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DCB 0129 and DCB 0160 are two standards issued by NHS Digital. They require manufacturers of health IT systems and healthcare organisations to carry out a particular type of risk assessment on the product. This process determines whether or not the product is acceptably safe to go live. Compliance with DCB 0129 and DCB 0160 is mandatory under the Health and Social care Act 2012 (see NHS Digital page).
The two standards are very similar. The idea is that the manufacturer carries out a risk assessment, documents the findings and passes these to the healthcare organisation. They, in turn, look at how they are customising and configuring the product and conduct a further risk assessment. This is also documented. NHS Digital may ask to see the final report before the product goes live.
Note that, in the main, the two standards have got little to do with security, privacy or information governance. Those are covered by other standards and frameworks such as ISO 27001. DCB 0129 and DCB 0160 are strictly about safety, i.e. ensuring that the system doesn’t cause patient harm.
Each standard consists of two important documents; a Specification which sets out what MUST be done to comply and Implementation Guidance which provides helpful advice.
DCB 0129 applies to the manufacturers of health IT systems whereas DCB 0160 applies to the healthcare organisations implementing them. The requirements in the two standards are almost identical.
Each standard has over 60 requirements but they can be summarised as follows:
The organisation must:
Let’s take each of those in turn:
Nominate a clinical safety officer
Whether you are a manufacturer or healthcare organisation you must nominate an individual to be the Clinical Safety Officer (CSO). The CSO must be a clinician and have a current registration with a professional body. They must also be trained in clinical risk management – they can choose where they obtain that training from.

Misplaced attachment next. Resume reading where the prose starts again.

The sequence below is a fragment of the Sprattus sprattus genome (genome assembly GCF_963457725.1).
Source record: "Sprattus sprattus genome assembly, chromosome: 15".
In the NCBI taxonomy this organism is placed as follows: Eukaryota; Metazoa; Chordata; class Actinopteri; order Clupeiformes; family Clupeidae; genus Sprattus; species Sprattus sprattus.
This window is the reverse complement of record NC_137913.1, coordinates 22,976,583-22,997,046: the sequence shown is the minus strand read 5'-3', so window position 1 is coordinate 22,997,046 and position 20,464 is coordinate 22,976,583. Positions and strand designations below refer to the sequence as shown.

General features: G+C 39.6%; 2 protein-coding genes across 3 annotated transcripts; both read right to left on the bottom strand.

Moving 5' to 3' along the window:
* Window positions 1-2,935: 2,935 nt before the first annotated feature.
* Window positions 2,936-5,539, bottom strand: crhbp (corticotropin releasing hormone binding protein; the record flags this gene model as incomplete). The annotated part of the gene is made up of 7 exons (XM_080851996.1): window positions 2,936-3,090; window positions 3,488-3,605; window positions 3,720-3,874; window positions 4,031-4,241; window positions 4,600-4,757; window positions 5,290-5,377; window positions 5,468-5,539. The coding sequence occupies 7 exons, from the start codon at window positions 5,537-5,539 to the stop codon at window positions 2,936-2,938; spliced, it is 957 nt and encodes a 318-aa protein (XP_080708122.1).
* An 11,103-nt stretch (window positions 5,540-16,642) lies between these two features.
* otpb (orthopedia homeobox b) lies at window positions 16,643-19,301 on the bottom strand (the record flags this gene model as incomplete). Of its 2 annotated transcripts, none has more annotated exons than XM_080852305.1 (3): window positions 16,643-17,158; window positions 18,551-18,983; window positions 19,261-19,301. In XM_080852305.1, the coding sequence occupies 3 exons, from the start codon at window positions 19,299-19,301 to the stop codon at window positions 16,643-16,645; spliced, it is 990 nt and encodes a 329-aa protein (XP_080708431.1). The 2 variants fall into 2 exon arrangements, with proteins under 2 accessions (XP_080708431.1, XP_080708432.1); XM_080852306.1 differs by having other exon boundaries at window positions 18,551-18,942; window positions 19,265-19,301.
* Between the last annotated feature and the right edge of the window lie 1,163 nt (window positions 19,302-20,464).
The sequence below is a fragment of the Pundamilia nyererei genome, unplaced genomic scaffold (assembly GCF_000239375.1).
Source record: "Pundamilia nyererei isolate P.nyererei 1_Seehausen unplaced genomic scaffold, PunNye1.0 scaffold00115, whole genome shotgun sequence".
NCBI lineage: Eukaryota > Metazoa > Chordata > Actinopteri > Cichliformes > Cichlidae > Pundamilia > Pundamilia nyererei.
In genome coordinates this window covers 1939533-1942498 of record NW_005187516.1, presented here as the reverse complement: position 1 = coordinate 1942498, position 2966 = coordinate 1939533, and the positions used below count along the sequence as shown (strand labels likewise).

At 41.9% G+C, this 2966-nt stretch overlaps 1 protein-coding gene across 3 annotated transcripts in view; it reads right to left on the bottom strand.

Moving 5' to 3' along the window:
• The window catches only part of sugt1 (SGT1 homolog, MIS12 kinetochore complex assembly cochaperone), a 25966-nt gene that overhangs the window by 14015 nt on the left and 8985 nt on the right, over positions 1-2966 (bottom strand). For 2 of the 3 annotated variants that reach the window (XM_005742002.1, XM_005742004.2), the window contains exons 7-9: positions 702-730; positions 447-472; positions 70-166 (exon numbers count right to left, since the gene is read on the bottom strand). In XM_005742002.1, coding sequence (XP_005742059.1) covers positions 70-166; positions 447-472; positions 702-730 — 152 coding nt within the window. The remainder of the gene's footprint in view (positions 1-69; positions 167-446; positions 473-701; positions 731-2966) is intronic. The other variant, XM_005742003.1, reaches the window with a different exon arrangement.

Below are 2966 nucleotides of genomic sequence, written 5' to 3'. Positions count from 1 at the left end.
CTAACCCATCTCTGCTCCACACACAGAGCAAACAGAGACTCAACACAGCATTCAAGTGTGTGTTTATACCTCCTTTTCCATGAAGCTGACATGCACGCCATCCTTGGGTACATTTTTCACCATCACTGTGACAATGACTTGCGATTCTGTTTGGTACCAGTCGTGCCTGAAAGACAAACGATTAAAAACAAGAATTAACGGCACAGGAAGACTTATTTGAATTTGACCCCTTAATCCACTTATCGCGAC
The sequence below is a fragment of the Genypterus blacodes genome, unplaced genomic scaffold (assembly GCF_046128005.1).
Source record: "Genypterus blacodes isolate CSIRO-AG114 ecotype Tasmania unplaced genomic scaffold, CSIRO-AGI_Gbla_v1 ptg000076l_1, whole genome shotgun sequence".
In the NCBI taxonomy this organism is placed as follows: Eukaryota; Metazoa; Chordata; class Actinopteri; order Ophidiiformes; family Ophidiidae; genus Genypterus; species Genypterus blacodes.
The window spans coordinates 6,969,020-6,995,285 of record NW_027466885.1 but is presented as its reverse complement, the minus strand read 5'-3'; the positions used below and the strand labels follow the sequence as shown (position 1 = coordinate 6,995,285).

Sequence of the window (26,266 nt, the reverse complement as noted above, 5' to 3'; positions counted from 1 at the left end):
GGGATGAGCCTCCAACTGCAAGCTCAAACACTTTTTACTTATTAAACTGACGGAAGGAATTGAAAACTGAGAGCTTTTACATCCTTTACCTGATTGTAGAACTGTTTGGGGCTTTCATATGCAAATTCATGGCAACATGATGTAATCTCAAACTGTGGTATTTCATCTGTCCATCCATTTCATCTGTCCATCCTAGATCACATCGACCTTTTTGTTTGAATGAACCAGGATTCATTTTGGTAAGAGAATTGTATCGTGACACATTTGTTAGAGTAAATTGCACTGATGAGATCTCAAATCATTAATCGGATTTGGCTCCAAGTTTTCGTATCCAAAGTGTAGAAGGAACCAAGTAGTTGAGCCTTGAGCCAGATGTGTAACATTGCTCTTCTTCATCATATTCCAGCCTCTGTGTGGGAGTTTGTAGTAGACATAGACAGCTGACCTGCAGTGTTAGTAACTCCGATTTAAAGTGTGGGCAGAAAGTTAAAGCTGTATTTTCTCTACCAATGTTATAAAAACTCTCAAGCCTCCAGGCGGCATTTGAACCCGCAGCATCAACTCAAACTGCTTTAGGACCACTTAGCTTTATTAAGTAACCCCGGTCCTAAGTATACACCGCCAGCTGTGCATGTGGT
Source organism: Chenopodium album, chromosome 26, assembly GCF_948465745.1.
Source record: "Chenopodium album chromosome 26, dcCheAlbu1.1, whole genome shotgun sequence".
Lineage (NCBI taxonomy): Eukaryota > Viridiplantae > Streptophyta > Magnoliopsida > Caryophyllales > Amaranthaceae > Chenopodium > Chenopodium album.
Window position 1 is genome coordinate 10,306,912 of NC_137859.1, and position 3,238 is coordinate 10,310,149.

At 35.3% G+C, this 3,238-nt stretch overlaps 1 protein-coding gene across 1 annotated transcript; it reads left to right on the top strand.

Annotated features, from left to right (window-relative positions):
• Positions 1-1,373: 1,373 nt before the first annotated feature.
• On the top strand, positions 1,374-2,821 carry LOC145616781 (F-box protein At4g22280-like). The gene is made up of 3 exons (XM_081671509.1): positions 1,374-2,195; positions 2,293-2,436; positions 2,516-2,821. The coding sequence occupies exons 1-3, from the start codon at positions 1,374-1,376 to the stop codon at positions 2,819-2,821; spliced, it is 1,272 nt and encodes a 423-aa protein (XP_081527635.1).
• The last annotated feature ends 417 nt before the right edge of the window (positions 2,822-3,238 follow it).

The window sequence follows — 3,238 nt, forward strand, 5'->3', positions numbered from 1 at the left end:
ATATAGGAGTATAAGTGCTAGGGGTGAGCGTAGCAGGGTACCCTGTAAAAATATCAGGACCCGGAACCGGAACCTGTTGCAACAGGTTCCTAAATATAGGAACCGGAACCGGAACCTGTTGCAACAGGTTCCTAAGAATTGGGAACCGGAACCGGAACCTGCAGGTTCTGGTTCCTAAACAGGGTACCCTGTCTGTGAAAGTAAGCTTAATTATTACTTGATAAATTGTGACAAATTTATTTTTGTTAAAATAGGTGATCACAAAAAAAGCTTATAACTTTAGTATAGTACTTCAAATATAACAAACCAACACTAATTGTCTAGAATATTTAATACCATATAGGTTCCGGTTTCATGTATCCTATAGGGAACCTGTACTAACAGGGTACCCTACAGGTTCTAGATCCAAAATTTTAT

The CSO will be responsible for overseeing the clinical risk management activities and signing off the documentation. They will typically run clinical risk management workshops to formulate the hazard register and validate the evidence set out in the safety case. The CSO is responsible for ensuring that the work is carried out but they are not personally accountable for any clinical risk.
Carry out a risk assessment
The risk assessment itself looks at each of the product’s functions, it’s architecture and failure modes and considers what could happen to a patient if something went wrong. The assessor has to consider the various hazards and look at what controls might be in place to prevent those hazards occurring. The risk is evaluated and, if it is at a level which is unacceptable, then further controls must be identified and implemented.
All of this is documented in the form of a Hazard Log and Safety Case. These documents can sometimes be lengthy and they require a very careful structure. The best approach is to use a document template and work with someone who has gone through the process before.
Define and document processes
Clinical Risk Management is not something that can be done in an ad-hoc way. It has to be methodical, rigorous and systematic otherwise it’s impossible to know when the process is complete. It’s also in everyone’s interest for the process to be repeatable and consistent as this makes it easier to apply again and again.
DCB 0129 and DCB 0160 are broken down into a number of sections. Organisations must define and document how they plan to ensure that those requirements are met. The best way to do this is to integrate the activities into the wider project.
Clinical Risk Management in live service
All systems change over time. Products are upgraded, bugs are fixed and new modules are implemented. We also learn more about the behaviour of systems once they are up and running in the real world. Users might report faults or safety incidents and hazard may come to light that we had not previously foreseen.
It is important to continually review the risk acceptability of the product and the Hazard Log and Safety Case need to be kept up to date. This is overseen by the Clinical Safety Officer.
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